If the Fat Suit Fits

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New at Reason: Is the pleasure of seeing attorney John Banzhaf hoist on his carb-loaded, polyunsaturated petard worth the price of another federal pre-emption of state and individual rights? Jacob Sullum weighs the arguments over fat lawsuits.

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  1. Here’s a better idea.

    Similar to the amusement park roller-coaster screening device that declares that patrons “MUST BE –> THIS TALL TO RIDE”, fast food restaurants can just put a weigh scale in front of the cash register and decline to serve obese people… for their own safety, of course.

    I’d like to see the resulting howls of indignation.

  2. How about a “Personal Responsibility in America Act” and leave it at that?

  3. The clerks can just point to the sign that says:

    Federal Law prohibits this establishment from serving VOPs–Visibly Obese People.
    If you look like you are over 185 pounds of weight, we have to card you. Hey, its the law! 🙂

  4. The clerks can just point to the sign that says:

    Federal Law prohibits this establishment from serving VOPs–Visibly Obese People.
    If you look like you are over 185 pounds of weight, we have to card you. Hey, it’s the law! 🙂

  5. Sorry for the double post–I was simply appalled that I had misspelled “it’s.” Rather quaint in this day and age, eh?

  6. Jacob Sullum correctly points out that Federalism is a two way street. If state courts view themselves as vehicles for national legislation via lawsuits, then the Federal government can legitimate step in to restore the traditional balance.

    Seems to be a lot of this going on, novel legal theory or action that requires new legislation to restore the previous status quo. Be nice to return to the days when the courts where the most conservative branch of the government.

  7. And herein lies the strongest rationale for congressional intervention, even if it means telling state courts which lawsuits they may hear?a prospect that should make federalists uncomfortable. The agreement that settled the state tobacco lawsuits in effect imposed a nationwide tax and nationwide regulations, including advertising restrictions that would have been unconstitutional if imposed by statute, without approval from Congress or any state legislature. A similar arrangement with food companies (or gun manufacturers, the concern of the other NRA) likewise would usurp the authority of state and federal legislators.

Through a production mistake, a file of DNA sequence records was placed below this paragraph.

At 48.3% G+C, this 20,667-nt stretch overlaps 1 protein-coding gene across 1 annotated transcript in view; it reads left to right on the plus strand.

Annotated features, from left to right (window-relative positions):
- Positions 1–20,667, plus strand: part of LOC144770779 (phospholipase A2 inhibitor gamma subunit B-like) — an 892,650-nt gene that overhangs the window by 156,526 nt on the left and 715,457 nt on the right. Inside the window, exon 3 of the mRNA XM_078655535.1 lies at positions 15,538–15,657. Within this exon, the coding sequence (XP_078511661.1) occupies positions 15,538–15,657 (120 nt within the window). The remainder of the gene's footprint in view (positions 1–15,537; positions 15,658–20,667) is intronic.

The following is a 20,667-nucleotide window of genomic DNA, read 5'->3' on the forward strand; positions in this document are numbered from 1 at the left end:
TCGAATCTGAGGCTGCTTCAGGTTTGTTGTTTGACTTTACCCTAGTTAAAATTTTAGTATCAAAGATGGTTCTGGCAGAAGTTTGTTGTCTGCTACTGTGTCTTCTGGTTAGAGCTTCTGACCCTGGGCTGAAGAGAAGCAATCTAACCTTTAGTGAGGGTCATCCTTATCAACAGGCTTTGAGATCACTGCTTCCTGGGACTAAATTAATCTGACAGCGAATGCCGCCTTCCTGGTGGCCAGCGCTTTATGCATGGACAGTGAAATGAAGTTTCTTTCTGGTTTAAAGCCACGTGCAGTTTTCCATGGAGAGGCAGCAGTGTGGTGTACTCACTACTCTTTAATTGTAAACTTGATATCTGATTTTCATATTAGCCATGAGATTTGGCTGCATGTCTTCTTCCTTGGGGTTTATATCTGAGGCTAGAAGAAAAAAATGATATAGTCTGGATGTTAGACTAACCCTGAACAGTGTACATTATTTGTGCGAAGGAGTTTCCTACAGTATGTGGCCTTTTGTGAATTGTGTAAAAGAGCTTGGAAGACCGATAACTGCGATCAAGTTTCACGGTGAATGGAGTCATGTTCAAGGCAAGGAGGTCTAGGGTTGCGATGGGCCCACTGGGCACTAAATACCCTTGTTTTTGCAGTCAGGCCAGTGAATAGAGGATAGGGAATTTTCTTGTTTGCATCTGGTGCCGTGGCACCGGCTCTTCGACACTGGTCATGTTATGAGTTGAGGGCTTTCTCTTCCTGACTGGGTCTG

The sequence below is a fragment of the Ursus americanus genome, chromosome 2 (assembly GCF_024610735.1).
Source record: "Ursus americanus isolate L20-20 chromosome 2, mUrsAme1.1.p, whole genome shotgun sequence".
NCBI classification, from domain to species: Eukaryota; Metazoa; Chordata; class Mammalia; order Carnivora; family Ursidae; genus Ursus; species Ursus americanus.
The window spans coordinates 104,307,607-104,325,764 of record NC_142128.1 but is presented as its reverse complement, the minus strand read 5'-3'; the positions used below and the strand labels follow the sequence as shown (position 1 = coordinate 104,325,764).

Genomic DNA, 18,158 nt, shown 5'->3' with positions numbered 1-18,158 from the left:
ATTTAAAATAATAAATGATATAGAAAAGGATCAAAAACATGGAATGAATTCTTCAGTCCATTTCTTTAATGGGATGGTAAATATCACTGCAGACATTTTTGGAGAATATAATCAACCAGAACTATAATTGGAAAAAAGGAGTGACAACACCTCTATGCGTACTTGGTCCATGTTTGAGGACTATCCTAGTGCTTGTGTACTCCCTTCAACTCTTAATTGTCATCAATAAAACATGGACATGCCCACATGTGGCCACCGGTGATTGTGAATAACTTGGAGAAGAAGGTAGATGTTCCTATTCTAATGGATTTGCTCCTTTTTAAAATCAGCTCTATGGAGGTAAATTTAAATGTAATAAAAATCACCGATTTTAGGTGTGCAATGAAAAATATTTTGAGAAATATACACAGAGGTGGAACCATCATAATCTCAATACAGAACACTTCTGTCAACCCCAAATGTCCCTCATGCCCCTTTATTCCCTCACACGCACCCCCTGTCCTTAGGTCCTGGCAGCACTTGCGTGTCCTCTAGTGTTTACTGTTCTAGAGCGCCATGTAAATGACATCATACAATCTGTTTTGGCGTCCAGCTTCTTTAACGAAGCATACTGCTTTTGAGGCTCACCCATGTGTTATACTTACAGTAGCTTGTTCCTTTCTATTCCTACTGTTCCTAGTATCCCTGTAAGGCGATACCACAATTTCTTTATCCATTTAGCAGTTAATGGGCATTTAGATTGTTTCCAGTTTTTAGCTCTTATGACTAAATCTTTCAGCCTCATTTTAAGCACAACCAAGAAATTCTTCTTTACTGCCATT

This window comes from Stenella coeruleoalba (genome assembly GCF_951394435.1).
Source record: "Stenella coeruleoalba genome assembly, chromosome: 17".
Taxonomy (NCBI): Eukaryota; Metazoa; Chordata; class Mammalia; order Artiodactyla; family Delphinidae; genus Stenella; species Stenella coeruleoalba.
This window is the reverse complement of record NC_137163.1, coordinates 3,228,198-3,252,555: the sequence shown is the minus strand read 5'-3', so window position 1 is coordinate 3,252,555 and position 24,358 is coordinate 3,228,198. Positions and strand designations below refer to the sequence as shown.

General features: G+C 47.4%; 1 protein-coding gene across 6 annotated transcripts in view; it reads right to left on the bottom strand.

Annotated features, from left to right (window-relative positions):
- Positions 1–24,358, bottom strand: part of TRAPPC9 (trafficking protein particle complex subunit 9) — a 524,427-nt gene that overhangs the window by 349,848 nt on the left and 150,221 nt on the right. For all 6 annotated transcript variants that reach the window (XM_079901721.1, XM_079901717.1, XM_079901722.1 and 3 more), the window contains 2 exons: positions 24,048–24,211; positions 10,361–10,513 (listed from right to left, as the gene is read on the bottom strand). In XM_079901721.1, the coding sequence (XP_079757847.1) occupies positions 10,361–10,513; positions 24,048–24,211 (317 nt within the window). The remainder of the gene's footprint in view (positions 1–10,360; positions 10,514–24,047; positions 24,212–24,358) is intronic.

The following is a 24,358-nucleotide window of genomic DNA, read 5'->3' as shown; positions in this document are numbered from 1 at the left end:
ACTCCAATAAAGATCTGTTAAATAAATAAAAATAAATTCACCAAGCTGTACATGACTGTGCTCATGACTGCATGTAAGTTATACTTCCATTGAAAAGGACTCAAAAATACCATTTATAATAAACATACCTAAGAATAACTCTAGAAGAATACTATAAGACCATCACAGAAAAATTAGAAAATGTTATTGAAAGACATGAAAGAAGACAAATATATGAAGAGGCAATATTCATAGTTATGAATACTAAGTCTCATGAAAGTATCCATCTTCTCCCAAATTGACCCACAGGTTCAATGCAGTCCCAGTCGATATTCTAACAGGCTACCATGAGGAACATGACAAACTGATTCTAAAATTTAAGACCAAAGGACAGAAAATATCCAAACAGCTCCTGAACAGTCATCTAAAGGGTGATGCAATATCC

That’s the best libertarian defense of the Supreme Court’s Commerce Clause jurisprudence I’ve heard to date.

  8. Simply Put says:
    “How about a “Personal Responsibility in America Act” and leave it at that?”

    Sorry, but it’s too late. That philosophy is all but dead in this country. What passed as satire only a few years ago is now established fact. Where I live it is now illegal to smoke, outdoors, in a park. Evidently the squirrels cannot handle the massive plums of second-hand smoke inundating their treetop dwellings.

  9. > exit poll in 2000 asked Nader voters what they would have done had Nader not been on the ballot. Thirty percent of his supporters said they would not have voted at all. The rest said they would have voted for Gore over George W. Bush, by a ratio of better than 2-to-1 (48 percent to 22 percent).

  10. Get this. The Bush administration stuck its big fat nose into this mess. The FDA’s Obesity Working Group (is everyone in the group trim and fit?) has announced that it plans to take action on behalf of American fatties.

    You can review the list here.

    My two favorite items from the article.

    1) An item on the Fat Group’s list is “Encouraging restaurants to include and emphasize nutritional information.” What if they don’t want to? Come on, let’s see the fine print.

    2) Tom Harkin: “More aggressive steps to curb obesity and give consumers the tools to make healthy decisions are necessary to address this growing crisis.” (emphasis mine)

    “More aggressive steps” coming out of a big-government warrior’s mouth? How shocking. But better is that Harkin is too stupid to realize his own pun. Growing crisis, indeed.

  11. {Before Congress passes legislation like this, Banzhaf said, “there should be a real history which must be corrected, not orchestrated panic based upon one failed lawsuit and some quoted-out-of-context rhetoric.”}

    IOW if one person gets fat then lawsuits should shut down the entire fast food industry; but for anti-lawsuit legislation “there should be a real history of abuse.”

    Do as I say, don’t do as I do.

    Just think. I used to say, “Smoking lawsuits are going to lead to gun lawsuits are going to lead to fast food lawsuits are going to lead to…” and get called “paranoid.”

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